The DSM-IV Process (and Result) Was Flawed and Biased Too
Lest anyone think that the last time the DSM underwent a major revision, it went without a hitch, all one need do is review the research literature to see otherwise. We often have such short memories when it comes to history. The last revision was led by Allen Frances, M.D., who is now a critic of the same book that has his name on it.
For instance, one criticism of the DSM-IV working groups was it was hardly representative of people who actually treat and research mental disorders every day (Duffy et al., 2002). Only 22 of the 125 people on the DSM-IV working groups didn’t hold an M.D. degree — a general medical degree which has no specialized training in either research or mental disorders (without specific specialization in psychiatry). An M.D. without a Ph.D. is someone who has no particular scientific research training.
The DSM-5 working groups are composed of 143 people by my count, 49 of which hold only a Ph.D., and only 90 of which hold an M.D. (16 of which also hold a Ph.D.). That’s a significantly more diverse representation of the psychological and psychiatric fields than we saw last time around.
Livesley (1995) devotes a whole chapter on the inadequacies and shortcomings of the DSM-IV personality disorders category, which makes for illuminating reading lest anyone complain about the DSM-5’s attempt to reorganize the current mess of personality disorders. Boggs et al. (2005) found gender bias in the symptom criteria for borderline personality disorder — of little surprise to anyone who tries to read the DSM-IV criteria and think of a man.
And among the dozens of other published criticisms and critiques of the DSM-IV over the decades, it apparently suffered from cultural bias to boot (Dana, 2001). In a culturally diverse nation as the U.S., it’s odd that such a reference manual describing supposedly unbiased, scientific phenomenon should suffer from such a bias.
The DSM-5 is the result of 14 years worth of preparation and work by hundreds of professionals and researchers. And it is so easy to disparage such work from afar, when you’re not a part of the process.
But disparagement is hardly helpful from a scientific standpoint. The “Open Letter” petition was created, in private, by a three-member ad-hoc committee of a division of a competitive professional association, the American Psychological Association. And while I agree with some of the points raised in the petition, I have no reason to put my faith in these three people’s reading of the scientific literature over that of the 143 people in the working groups of the other APA.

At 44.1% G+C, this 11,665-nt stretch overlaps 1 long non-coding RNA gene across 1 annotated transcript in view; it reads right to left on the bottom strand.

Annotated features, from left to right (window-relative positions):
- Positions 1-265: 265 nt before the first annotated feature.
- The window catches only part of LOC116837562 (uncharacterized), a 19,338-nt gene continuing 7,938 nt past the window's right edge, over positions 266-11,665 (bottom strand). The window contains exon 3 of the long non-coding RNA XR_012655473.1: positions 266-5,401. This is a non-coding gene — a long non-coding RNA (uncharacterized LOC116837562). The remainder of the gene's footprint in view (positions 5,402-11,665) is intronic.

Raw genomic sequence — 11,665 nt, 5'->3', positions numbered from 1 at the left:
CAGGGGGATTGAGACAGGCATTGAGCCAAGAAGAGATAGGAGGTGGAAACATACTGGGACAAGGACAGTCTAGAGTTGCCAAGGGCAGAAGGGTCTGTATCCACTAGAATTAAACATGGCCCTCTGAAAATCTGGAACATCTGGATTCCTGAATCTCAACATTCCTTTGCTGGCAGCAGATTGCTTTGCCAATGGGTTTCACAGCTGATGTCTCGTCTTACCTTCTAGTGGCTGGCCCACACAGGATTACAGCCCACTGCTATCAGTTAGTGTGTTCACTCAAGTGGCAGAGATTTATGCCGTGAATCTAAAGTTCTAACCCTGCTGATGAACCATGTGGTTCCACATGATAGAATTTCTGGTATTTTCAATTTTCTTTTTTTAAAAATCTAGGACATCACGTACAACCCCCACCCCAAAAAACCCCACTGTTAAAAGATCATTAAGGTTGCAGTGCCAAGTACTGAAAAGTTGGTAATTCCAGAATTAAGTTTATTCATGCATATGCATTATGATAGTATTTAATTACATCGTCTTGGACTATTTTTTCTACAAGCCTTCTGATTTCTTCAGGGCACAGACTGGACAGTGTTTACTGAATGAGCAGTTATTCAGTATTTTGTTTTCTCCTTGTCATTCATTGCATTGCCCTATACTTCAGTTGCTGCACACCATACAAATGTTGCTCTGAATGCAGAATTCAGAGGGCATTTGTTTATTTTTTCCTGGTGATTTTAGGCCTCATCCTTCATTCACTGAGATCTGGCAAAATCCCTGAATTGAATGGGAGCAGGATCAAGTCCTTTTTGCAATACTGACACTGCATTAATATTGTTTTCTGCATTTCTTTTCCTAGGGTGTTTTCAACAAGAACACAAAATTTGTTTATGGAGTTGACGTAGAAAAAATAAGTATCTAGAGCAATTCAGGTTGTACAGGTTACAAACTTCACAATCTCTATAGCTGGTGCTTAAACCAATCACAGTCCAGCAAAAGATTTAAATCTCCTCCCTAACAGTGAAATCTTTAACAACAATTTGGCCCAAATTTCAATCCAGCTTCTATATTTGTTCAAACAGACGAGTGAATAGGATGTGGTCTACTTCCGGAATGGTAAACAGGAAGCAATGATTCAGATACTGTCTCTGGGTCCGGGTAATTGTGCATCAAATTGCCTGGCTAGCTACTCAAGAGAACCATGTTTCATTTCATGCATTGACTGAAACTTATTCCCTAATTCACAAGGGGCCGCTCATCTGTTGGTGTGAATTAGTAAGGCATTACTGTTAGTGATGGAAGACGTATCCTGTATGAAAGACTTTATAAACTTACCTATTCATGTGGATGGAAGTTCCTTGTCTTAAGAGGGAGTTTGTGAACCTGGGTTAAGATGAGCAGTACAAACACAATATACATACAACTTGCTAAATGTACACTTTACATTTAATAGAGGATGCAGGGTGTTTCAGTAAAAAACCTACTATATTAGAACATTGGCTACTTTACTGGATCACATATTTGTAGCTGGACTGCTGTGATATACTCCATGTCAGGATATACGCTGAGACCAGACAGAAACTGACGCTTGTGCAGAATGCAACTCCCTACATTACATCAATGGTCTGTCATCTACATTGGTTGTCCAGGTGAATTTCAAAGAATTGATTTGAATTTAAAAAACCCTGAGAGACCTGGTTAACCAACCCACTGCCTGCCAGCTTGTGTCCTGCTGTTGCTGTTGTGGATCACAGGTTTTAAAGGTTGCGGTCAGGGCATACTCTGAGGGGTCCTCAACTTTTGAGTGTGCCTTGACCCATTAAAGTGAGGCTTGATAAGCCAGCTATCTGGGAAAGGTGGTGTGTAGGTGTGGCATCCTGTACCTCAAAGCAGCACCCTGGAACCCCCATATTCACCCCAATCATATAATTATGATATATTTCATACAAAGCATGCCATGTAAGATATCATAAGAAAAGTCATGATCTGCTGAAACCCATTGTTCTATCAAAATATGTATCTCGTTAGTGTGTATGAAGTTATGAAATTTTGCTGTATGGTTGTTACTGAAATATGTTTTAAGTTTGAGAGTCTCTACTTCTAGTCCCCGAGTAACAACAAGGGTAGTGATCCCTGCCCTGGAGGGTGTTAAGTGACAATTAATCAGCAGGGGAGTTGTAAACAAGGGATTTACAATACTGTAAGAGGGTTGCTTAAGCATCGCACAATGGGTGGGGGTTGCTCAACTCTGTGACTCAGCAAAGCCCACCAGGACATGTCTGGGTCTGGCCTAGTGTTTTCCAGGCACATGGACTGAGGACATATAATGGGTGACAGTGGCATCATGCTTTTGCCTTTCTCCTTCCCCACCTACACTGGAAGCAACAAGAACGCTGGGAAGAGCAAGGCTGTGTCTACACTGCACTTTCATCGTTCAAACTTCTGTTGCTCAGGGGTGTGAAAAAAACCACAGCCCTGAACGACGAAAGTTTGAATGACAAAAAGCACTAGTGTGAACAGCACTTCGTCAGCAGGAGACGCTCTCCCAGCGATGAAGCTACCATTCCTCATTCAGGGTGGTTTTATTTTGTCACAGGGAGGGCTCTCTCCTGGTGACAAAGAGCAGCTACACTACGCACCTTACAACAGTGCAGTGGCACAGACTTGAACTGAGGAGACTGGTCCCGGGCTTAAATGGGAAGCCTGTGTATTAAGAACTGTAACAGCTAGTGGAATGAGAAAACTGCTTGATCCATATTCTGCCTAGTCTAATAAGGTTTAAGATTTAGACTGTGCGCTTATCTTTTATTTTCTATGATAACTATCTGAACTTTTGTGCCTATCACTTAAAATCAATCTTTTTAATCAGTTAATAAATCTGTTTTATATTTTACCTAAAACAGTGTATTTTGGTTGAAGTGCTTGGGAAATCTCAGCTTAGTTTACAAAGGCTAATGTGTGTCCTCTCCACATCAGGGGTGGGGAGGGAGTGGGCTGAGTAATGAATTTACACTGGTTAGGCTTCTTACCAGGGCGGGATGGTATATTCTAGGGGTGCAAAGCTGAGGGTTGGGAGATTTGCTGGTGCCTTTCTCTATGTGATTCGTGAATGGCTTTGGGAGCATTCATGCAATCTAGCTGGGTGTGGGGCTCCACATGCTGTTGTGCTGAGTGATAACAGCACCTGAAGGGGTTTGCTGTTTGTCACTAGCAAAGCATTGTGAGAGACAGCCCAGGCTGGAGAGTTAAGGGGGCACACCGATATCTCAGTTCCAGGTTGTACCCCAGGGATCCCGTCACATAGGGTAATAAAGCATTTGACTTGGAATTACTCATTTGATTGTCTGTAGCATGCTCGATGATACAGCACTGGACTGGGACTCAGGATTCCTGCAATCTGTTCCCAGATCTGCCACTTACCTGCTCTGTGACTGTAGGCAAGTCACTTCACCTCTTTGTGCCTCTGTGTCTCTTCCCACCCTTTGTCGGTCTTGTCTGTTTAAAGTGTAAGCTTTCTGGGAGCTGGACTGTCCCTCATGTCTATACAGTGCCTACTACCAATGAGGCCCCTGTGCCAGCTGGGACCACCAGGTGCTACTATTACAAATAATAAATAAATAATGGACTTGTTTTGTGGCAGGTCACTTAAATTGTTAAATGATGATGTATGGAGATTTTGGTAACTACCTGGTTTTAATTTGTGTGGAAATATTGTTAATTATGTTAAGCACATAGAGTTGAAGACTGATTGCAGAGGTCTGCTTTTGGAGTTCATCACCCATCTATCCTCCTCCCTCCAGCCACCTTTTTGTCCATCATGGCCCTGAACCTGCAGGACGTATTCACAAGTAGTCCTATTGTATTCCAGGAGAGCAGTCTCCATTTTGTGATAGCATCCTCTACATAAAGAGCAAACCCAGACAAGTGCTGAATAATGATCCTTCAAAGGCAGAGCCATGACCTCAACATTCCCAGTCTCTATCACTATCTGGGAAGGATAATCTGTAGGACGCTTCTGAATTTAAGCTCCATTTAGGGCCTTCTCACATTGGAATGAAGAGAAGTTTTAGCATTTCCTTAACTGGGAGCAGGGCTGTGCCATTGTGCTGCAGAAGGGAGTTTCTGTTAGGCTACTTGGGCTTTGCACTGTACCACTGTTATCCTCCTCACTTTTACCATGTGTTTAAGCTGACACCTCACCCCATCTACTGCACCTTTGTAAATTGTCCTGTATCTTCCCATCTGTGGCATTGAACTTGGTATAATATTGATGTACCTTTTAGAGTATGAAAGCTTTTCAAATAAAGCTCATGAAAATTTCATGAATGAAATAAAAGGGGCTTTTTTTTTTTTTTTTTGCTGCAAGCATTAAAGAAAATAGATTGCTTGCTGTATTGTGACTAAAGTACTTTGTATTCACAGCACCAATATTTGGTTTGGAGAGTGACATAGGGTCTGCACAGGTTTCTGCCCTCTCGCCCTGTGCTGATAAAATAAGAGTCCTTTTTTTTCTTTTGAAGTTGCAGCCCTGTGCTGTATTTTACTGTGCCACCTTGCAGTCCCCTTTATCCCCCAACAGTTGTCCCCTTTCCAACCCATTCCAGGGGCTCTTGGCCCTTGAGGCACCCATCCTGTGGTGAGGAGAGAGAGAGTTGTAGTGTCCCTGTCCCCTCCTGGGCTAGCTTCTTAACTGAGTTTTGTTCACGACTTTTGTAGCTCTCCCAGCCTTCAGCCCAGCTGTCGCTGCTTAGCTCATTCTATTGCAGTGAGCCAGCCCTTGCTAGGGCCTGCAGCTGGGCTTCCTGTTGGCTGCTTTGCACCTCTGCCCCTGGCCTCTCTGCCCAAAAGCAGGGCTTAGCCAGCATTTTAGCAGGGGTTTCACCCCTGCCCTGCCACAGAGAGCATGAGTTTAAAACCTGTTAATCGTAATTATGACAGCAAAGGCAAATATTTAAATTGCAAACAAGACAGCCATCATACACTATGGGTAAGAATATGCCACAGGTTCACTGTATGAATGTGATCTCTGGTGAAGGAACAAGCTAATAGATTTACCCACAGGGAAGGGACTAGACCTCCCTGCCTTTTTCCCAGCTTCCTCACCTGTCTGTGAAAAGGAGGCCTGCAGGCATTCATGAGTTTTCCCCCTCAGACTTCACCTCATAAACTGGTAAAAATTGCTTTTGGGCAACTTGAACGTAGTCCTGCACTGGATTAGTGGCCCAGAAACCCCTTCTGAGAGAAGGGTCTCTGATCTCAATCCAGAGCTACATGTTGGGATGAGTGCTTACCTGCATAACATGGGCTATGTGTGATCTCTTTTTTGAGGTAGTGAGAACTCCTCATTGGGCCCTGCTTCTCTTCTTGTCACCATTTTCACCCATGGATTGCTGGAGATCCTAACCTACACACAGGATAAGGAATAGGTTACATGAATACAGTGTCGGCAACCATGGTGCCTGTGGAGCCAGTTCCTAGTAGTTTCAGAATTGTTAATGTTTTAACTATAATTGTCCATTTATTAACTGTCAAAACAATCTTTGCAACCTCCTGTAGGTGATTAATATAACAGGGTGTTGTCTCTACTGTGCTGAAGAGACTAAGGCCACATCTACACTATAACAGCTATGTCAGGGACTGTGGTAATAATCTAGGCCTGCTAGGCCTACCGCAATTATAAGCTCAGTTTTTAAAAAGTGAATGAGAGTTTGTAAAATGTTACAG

And I can’t help but think there’s some sour grapes here, when the person who is predicting the failure of the DSM-5 is also the one person who claims he has a plan to save it:
The user revolt against the DSM-5 has emerged as a major challenge to the document, Frances says, and its future is looking unclear. He and Elkins are proposing that an independent committee of experts review the proposed draft and make recommendations.
Given all the flaws with the DSM-IV, why should I or any other mental health professional trust Frances over the current group of people overseeing the DSM-5 revision process?
The answer is simple, but not one anyone wants to hear — there is no “perfect” process, and there’s no process that isn’t going to be flawed or criticized by others. I’ve argued time and time again how the DSM process should always be more transparent — as it should have been back when the DSM-IV was being updated as well.
It’s far too late to “fix” the DSM 5 now (and I don’t believe it needs much fixing in the first place). But the APA has always said and will likely publish far more timely updates to the manual in the future. So we can wait and see.
Meanwhile, I’ll hold the hyperbole while we hold our breaths that no “epidemic” of mental disorder diagnoses will occur while we wait. There’s no “war,” there’s no “revolt,” and professionals will go on using the DSM-5 just as they use the DSM-IV, because insurance companies and those paying the bills will leave them little choice.
Read the full article: Therapists revolt against psychiatry’s bible
Boggs, Christina D.; Morey, Leslie C.; Skodol, Andrew E.; Shea, M. Tracie; Sanislow, Charles A.; Grilo, Carlos M.; McGlashan, Thomas H.; Zanarini, Mary C.; Gunderson, John G. (2005). Differential impairment as an indicator of sex bias in DSM-IV criteria for four personality disorders. Psychological Assessment, 17, 492-496.
Caplan, P. (1995). They say you’re crazy: How the world’s most powerful psychiatrists decide who’s normal. Reading, MA: Addison-Wesley.
Dana, R.H. (2001). Clinical diagnosis of multicultural populations in the United States. In: Handbook of multicultural assessment: Clinical, psychological, and educational applications (2nd ed.). Suzuki, Lisa A. (Ed.); Ponterotto, Joseph G. (Ed.); Meller, Paul J. (Ed.); San Francisco, CA, US: Jossey-Bass.
Duffy, M., Gillig, S.E., Tureen, R.M., Ybarra, M.A. (2002). A critical look at the DSM-IV. The Journal of Individual Psychology, 58, 363-373.
Livesley, W.J. (1995). The DSM-IV personality disorders. New York, NY, US: Guilford Press.
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Last reviewed: By John M. Grohol, Psy.D. on 31 Dec 2011
Published on PsychCentral.com. All rights reserved.
Grohol, J. (2011). Some of the Empty Arguments Against the DSM-5. Psych Central. Retrieved on January 28, 2015, from http://psychcentral.com/blog/archives/2011/12/31/some-of-the-empty-arguments-against-the-dsm-5/